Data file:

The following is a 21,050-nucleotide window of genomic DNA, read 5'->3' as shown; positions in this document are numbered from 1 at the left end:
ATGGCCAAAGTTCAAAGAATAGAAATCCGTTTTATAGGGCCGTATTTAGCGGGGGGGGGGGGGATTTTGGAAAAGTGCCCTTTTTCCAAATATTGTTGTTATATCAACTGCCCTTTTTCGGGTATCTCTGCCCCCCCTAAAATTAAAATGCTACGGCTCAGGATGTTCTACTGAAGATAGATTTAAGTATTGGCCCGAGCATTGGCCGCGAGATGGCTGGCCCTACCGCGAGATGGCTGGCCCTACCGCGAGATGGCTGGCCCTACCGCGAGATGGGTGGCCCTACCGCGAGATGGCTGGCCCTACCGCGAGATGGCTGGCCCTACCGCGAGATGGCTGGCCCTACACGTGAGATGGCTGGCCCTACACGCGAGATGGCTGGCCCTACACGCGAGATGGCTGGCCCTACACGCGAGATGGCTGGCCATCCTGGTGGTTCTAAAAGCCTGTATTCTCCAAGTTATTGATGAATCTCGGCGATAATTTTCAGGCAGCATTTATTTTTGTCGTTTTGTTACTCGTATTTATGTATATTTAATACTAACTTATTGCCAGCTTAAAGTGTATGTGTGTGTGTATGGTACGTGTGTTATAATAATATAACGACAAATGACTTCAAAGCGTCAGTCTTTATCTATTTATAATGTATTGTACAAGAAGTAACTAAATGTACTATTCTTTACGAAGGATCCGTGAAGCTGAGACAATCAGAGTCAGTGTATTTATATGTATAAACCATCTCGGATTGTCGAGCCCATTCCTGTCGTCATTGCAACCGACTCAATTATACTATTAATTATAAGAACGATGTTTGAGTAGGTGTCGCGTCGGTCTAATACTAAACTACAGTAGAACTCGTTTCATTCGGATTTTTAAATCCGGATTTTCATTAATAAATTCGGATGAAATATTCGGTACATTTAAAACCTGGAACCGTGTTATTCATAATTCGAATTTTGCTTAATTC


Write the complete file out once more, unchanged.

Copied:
The following is a 21,050-nucleotide window of genomic DNA, read 5'->3' as shown; positions in this document are numbered from 1 at the left end:
ATGGCCAAAGTTCAAAGAATAGAAATCCGTTTTATAGGGCCGTATTTAGCGGGGGGGGGGGGGATTTTGGAAAAGTGCCCTTTTTCCAAATATTGTTGTTATATCAACTGCCCTTTTTCGGGTATCTCTGCCCCCCCTAAAATTAAAATGCTACGGCTCAGGATGTTCTACTGAAGATAGATTTAAGTATTGGCCCGAGCATTGGCCGCGAGATGGCTGGCCCTACCGCGAGATGGCTGGCCCTACCGCGAGATGGCTGGCCCTACCGCGAGATGGGTGGCCCTACCGCGAGATGGCTGGCCCTACCGCGAGATGGCTGGCCCTACCGCGAGATGGCTGGCCCTACACGTGAGATGGCTGGCCCTACACGCGAGATGGCTGGCCCTACACGCGAGATGGCTGGCCCTACACGCGAGATGGCTGGCCATCCTGGTGGTTCTAAAAGCCTGTATTCTCCAAGTTATTGATGAATCTCGGCGATAATTTTCAGGCAGCATTTATTTTTGTCGTTTTGTTACTCGTATTTATGTATATTTAATACTAACTTATTGCCAGCTTAAAGTGTATGTGTGTGTGTATGGTACGTGTGTTATAATAATATAACGACAAATGACTTCAAAGCGTCAGTCTTTATCTATTTATAATGTATTGTACAAGAAGTAACTAAATGTACTATTCTTTACGAAGGATCCGTGAAGCTGAGACAATCAGAGTCAGTGTATTTATATGTATAAACCATCTCGGATTGTCGAGCCCATTCCTGTCGTCATTGCAACCGACTCAATTATACTATTAATTATAAGAACGATGTTTGAGTAGGTGTCGCGTCGGTCTAATACTAAACTACAGTAGAACTCGTTTCATTCGGATTTTTAAATCCGGATTTTCATTAATAAATTCGGATGAAATATTCGGTACATTTAAAACCTGGAACCGTGTTATTCATAATTCGAATTTTGCTTAATTC